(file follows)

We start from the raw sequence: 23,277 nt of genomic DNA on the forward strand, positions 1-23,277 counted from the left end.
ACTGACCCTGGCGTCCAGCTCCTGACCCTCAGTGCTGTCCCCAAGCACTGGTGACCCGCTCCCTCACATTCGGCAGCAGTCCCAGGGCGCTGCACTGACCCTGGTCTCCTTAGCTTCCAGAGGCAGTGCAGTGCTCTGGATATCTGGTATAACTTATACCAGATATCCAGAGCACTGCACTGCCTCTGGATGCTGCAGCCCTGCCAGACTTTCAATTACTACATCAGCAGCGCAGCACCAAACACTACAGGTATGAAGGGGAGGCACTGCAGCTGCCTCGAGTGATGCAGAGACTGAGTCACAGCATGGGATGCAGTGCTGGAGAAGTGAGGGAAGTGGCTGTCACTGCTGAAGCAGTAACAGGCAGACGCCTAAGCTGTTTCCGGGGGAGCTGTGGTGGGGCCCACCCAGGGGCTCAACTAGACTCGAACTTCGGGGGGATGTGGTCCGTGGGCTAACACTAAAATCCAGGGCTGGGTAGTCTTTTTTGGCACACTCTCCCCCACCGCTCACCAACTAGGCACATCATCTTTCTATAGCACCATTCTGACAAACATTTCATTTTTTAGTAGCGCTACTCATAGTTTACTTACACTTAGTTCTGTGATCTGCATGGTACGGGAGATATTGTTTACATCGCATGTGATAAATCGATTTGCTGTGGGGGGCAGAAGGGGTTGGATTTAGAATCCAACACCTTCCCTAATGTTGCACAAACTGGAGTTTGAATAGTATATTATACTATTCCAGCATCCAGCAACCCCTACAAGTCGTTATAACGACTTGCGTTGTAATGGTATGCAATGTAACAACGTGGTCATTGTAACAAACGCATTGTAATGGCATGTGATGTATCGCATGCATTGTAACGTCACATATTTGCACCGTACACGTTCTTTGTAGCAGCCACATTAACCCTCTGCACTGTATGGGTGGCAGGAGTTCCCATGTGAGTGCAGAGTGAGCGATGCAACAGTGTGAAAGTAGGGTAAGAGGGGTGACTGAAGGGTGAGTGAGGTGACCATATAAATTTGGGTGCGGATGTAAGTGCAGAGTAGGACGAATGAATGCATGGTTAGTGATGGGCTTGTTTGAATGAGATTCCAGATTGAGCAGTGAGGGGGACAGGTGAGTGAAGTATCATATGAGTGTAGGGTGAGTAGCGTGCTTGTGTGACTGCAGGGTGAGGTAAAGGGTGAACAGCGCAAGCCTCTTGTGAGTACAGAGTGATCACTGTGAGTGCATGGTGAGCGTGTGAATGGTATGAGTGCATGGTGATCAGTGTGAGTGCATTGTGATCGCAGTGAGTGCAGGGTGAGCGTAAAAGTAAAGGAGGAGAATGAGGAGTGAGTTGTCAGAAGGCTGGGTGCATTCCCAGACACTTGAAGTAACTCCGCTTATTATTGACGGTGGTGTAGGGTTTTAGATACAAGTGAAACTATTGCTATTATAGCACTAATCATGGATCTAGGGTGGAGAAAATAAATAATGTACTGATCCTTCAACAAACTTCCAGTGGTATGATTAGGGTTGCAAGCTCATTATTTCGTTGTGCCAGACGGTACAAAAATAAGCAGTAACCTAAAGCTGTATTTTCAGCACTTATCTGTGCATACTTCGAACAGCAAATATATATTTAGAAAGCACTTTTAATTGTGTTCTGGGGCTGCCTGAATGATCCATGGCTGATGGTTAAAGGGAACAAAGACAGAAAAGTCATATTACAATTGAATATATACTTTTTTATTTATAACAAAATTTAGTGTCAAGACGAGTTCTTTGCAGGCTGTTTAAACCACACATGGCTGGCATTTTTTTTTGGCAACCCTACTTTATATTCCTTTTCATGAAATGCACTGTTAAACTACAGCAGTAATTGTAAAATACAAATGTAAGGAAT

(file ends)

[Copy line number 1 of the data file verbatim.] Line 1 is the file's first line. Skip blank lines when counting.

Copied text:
We start from the raw sequence: 23,277 nt of genomic DNA on the forward strand, positions 1-23,277 counted from the left end.